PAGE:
Trick in finding Support/Resistance point

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ratio
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Trick in finding Support/Resistance point

Post by ratio » Sat Jan 20, 2007 10:51 am

In designing a long term trading system, I was looking for a way to identifie the Support price point once I was in the trade.

I had decide that a resistance point could be identifie when a number (n) of Bar in both side of a past bar had a Higher Low. So if I am looking for a support with 4 bar on both side, I would then have a loop that look in the last 500 bar for the first point in time where I had a bar with 4 higher low on each side. This would then constitute my support point.

This involve 2 imbricate loop, one that go back in time, up to 500 bar or until I found my support.

And another one that every day check 4 bar on each side, to test for the Highest Low.

this code basically do that.
//////////////////////////////////////////////////////////////
'
' Find the Low Turning point
'

StillTrue = TRUE
MaxLookBack = 500
Looker = -1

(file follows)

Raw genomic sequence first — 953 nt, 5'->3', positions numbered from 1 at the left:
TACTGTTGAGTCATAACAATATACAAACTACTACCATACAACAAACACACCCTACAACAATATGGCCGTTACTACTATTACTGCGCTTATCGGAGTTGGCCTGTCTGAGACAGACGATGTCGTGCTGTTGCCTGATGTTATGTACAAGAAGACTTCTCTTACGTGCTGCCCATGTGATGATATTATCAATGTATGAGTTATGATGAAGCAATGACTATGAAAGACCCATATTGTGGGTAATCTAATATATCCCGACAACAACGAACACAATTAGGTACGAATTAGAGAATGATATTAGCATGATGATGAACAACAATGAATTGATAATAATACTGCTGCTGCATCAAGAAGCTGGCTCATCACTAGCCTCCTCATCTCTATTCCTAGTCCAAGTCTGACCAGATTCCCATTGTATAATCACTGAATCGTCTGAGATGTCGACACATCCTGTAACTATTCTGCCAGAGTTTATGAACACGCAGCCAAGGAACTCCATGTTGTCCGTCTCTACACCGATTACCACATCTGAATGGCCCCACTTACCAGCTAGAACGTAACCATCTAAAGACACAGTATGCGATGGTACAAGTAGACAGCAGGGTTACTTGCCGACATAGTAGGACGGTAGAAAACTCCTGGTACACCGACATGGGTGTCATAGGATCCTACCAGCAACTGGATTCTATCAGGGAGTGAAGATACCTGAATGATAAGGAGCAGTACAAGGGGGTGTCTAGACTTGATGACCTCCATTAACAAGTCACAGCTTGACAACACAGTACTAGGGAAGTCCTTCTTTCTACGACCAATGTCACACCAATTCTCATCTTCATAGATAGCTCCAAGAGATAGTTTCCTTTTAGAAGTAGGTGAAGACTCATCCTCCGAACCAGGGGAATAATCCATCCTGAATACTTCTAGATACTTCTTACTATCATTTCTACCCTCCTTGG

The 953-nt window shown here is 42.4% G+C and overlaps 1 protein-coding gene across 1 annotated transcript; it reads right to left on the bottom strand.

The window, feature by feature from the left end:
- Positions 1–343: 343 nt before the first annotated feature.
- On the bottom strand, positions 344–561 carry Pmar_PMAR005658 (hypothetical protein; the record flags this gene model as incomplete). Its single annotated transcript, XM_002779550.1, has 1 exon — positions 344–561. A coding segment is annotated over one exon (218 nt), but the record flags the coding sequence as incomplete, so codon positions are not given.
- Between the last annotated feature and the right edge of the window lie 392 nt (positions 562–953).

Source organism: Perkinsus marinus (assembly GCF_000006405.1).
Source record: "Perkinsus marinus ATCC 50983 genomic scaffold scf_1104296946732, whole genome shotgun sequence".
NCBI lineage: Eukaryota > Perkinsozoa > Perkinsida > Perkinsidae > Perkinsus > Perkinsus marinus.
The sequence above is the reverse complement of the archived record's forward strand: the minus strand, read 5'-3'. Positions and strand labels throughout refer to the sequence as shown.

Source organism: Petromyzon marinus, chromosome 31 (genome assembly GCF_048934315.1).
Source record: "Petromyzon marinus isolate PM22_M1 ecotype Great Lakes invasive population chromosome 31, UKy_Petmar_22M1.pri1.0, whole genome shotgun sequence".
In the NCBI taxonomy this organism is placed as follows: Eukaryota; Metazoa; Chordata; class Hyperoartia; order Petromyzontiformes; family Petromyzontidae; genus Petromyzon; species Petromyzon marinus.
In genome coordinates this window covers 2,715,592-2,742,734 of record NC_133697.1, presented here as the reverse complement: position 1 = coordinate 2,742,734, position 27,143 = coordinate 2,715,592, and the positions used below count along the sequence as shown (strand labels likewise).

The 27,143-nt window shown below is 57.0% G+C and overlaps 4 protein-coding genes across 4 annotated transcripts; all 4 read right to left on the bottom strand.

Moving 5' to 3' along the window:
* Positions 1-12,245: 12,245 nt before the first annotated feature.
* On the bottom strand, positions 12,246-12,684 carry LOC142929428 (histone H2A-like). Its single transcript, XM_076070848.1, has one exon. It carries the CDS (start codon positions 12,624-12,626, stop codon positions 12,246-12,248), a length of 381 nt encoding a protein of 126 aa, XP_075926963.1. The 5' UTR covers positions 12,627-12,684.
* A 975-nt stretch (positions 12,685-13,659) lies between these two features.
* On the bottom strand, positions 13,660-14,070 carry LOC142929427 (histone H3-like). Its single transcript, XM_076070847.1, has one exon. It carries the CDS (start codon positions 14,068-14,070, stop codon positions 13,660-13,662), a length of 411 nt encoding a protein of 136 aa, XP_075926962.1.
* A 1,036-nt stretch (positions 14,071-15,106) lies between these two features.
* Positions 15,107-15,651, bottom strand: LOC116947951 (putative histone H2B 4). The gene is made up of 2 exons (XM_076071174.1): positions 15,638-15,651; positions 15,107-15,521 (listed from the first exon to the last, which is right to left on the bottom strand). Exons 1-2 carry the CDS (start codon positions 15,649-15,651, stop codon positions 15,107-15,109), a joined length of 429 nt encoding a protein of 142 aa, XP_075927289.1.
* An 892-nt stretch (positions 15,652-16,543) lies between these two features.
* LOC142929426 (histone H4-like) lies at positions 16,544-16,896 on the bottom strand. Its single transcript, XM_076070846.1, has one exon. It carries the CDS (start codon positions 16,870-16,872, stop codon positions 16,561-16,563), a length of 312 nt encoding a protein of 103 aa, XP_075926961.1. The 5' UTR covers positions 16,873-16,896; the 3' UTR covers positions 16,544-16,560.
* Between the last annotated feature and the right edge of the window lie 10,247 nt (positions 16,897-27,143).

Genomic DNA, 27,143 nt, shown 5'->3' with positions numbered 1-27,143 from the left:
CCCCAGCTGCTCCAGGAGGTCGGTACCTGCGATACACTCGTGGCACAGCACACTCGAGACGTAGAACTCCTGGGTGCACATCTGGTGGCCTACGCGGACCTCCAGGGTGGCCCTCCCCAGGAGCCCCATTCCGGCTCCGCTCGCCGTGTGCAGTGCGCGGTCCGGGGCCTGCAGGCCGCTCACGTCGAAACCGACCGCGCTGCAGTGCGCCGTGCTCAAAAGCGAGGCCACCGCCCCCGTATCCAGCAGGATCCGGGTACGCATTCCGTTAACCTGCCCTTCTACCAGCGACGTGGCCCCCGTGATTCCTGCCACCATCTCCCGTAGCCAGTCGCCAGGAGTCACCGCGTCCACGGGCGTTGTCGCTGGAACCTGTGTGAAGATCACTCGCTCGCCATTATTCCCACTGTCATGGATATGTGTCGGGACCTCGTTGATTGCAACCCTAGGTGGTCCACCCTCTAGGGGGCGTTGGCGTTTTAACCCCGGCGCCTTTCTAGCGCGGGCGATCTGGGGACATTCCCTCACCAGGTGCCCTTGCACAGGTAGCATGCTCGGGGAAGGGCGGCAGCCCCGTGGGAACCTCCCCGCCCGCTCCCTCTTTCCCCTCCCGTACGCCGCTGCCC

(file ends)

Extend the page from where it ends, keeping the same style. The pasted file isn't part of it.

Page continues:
LowTurningPointPrice1 = 0
LowTurningPointPrice2 = 0

DO
StillTrue = TRUE
Looker = Looker + 1
BackOffset = SwingLen + Looker
FOR i = 0 to SwingLen
IF StillTrue = TRUE THEN
IF instrument.Low[BackOffSet] > instrument.Low[BackOffSet-i] OR _
instrument.Low[BAckOffSet] > instrument.Low[BackOffSet+i] THEN
StillTrue = FALSE
ENDIF
ENDIF
NEXT

IF StillTrue = TRUE THEN
LowTurningPointPrice1 = instrument.Low[BackOffset]
LowTurningPointDate1 = datetojulian(instrument.Date[BackOffset])
LowTurningPointBar1 = instrument.Bar[BackOffset]

ENDIF

LOOP UNTIL Looker > MaxLookBack OR LowTurningPointPrice1 <> 0

//////////////////////////////////////////////////////////////////////
You may have a fast CPU this take a lot of time to compute.

------

I then had this dream that this could be resolve like this. You create an IPV Series where you just do the following.

You create an IPV Series variable and on you Entry Order you assign its previous day value and you check against the Lowest low of double the period you are looking.

Ex: I want the latest price where I had 4 day with highest Low on each side. So: Dip = 4


LastLowDipPrice = LastLowDipPrice[1] ' My IPV Series variables
'
' Now find the latest Dip Point
'

if instrument.Lowest("Low",Dip*2+1) = instrument.Low[Dip+1] THEN
LastLowDipPRice = instrument.Low[Dip+1]
endif

///////////////////////////

Voila!! You have an IPV Series that carry your latest support price.